Since the raid, it has become increasingly difficult for me to attend Occupy events and it’s imperative new blood come into the movement in order for it to keep evolving. Those of us that were living in the park lost more than physical space and objects that night. I get worked up just remembering. We had refused our “normal” lives for the pursuit of truth and a better reality. “Rejecting corporate culture” isn’t a catch phrase. We were tear gassed, beaten and ultimately made into criminals. An official document was leaked in the U.K., and it had Occupy Wall Street on the same list as all the well-known terrorist groups. I use well-known as a means of expressing the groups that society at large would agree to label.
Occupy interested lawyers keep fighting for the right of the people to take and use public space, but the NYPD continually shut down wherever Occupiers set up. For example, the Occupiers in Union Square were forced nightly to undergo a police mandated cleaning of the area they inhabited. One of the nights I was there, officers demanded people that had sought cover beneath construction scaffolding move into the rain. An officer quipped, “If you want to protest, stand in the rain.” A few months back, they raided the private home and headquarters of the livestream team. It seems to never end and it’s made it hard for me to go to the new pop up Occupy encampments because I can’t bear to watch beautiful temporary autonomous zones be destroyed by the police. And that’s what they want us to feel, they want us to cave. So it’s a continual struggle to keep popping up, to keep fighting, to keep joining hands with the many amazing people giving their all for a future better world. The People’s Library librarian William Scott said it best when we were living in the park, “I feel like every day I’m falling in love with everyone I meet, every day I meet so many great beautiful people…”And then the police impose their violent rejection…. For me, the experience of the raid night has been transfigured into a heartbreaking romantic break-up tragedy, and I’m a lover, and love is determinedly hard on the soul, so I’m all fucked up now. Despite what advertisers often say, a person doesn’t just walk away and grab a hot fudge sundae at the end of a torrid love affair…The morning after the raid officers called out to me, “Sparrow! Sparrow!” I read many of Sparrow’s poems throughout the night and his short quips seemed to have stuck in the minds of the officers. Here’s a sample:
Maybe there is hope?! I read from the anthology at random; frantically flipped through it and read in the face of police officers hitting people with batons, tear gassing people, arresting people… Film footage of the action was posted on facebook. It shows an officer raising his baton up, as if he was going to swipe me across the face with it, and I scream out, “Open up your third eye! Poetry will set you free and make you not feel like you have to beat people…” and then he cowered away. Moments before, the footage shows a woman sobbing and crying out, “I have no hope for this country. No hope. No hope.”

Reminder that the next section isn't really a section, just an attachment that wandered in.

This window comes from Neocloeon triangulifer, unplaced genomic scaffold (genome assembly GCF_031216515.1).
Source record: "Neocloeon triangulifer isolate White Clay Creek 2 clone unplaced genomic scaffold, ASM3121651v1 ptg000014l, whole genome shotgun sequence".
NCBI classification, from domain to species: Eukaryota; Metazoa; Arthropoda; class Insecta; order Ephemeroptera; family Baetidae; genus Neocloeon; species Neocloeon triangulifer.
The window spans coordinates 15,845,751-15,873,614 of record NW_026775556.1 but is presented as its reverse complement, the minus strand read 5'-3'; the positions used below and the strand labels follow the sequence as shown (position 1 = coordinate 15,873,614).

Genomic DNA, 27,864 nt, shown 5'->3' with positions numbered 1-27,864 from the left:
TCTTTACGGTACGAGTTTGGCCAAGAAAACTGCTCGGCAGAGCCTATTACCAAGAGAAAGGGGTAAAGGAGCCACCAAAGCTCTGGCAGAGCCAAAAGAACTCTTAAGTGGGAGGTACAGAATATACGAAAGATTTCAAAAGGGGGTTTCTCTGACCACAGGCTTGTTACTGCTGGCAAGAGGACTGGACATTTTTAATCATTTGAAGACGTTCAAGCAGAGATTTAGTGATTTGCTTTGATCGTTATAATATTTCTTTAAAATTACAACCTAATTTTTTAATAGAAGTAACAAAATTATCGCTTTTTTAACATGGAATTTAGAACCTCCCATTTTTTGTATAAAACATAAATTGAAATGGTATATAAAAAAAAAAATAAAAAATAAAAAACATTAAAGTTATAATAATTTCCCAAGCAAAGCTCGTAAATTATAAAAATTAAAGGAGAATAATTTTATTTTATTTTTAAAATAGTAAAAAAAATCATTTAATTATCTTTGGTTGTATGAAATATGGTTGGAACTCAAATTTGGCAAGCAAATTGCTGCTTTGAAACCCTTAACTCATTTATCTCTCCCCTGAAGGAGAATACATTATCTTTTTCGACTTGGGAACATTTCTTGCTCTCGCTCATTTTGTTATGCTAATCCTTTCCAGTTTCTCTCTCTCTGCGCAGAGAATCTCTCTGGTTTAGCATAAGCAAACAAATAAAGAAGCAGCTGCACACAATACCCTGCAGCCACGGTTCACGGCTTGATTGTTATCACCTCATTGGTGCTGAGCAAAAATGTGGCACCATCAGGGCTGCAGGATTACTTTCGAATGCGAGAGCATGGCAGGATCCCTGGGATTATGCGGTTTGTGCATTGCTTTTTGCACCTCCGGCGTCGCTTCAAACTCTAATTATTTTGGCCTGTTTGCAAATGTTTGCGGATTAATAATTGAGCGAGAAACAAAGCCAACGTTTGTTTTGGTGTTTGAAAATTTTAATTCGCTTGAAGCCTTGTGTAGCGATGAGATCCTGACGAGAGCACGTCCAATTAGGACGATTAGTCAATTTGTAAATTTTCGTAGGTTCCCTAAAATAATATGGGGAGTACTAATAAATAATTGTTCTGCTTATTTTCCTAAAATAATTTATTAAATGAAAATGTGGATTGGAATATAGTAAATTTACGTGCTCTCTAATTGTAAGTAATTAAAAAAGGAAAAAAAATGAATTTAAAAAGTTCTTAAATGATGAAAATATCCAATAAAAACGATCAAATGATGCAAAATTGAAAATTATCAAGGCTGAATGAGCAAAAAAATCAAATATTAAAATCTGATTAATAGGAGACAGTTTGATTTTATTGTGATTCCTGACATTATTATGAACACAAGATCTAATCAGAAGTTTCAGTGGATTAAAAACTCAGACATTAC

It’s an outrage that the NYPD would violently end demonstrations actively engaging people and in the case of the raid night on November 15th, they enacted a media blackout to try and hide their horrid acts. If law enforcement is truly out to end crime, why would they force people to stop enacting their right to free speech? Why do they think it’s productive to stop kids from engaging in political action? Do they expect us all sit quietly, staring at our televisions?! Many of us can’t afford to.
I was so fucking pissed off that night. We all were. A few days after the raid, a security staffer with Brookfield asked me what I was reading from the night of. He and several others were deeply moved by the gesture, and thought that I was enacting an exorcism on the catastrophe. That was the intent; to inspire officers of their humanity. It seems too often officers see demonstrators as punching bags. I felt it was imperative to not just save those manuscripts, but to also read from them, as people from all over the world sent me their work in order to make their voices heard. The people of the world are not going to go gently into the night.
The book is huge! How much work is in this thing?